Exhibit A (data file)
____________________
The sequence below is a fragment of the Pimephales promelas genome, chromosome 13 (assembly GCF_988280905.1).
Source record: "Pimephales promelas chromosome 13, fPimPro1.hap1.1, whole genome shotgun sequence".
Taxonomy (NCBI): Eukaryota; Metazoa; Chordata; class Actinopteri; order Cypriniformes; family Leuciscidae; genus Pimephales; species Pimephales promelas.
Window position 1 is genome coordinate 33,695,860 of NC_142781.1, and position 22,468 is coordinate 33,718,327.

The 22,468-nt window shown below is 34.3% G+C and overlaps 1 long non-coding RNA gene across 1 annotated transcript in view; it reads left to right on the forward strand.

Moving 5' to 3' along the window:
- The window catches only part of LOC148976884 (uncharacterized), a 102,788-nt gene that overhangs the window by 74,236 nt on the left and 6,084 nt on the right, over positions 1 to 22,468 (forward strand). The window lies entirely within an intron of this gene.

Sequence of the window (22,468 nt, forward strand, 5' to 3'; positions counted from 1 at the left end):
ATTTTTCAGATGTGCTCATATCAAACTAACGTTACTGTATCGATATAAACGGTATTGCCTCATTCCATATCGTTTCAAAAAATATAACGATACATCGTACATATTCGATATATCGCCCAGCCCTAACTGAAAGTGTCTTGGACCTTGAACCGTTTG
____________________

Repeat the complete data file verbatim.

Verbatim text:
The sequence below is a fragment of the Pimephales promelas genome, chromosome 13 (assembly GCF_988280905.1).
Source record: "Pimephales promelas chromosome 13, fPimPro1.hap1.1, whole genome shotgun sequence".
Taxonomy (NCBI): Eukaryota; Metazoa; Chordata; class Actinopteri; order Cypriniformes; family Leuciscidae; genus Pimephales; species Pimephales promelas.
Window position 1 is genome coordinate 33,695,860 of NC_142781.1, and position 22,468 is coordinate 33,718,327.

The 22,468-nt window shown below is 34.3% G+C and overlaps 1 long non-coding RNA gene across 1 annotated transcript in view; it reads left to right on the forward strand.

Moving 5' to 3' along the window:
- The window catches only part of LOC148976884 (uncharacterized), a 102,788-nt gene that overhangs the window by 74,236 nt on the left and 6,084 nt on the right, over positions 1 to 22,468 (forward strand). The window lies entirely within an intron of this gene.

Sequence of the window (22,468 nt, forward strand, 5' to 3'; positions counted from 1 at the left end):
ATTTTTCAGATGTGCTCATATCAAACTAACGTTACTGTATCGATATAAACGGTATTGCCTCATTCCATATCGTTTCAAAAAATATAACGATACATCGTACATATTCGATATATCGCCCAGCCCTAACTGAAAGTGTCTTGGACCTTGAACCGTTTG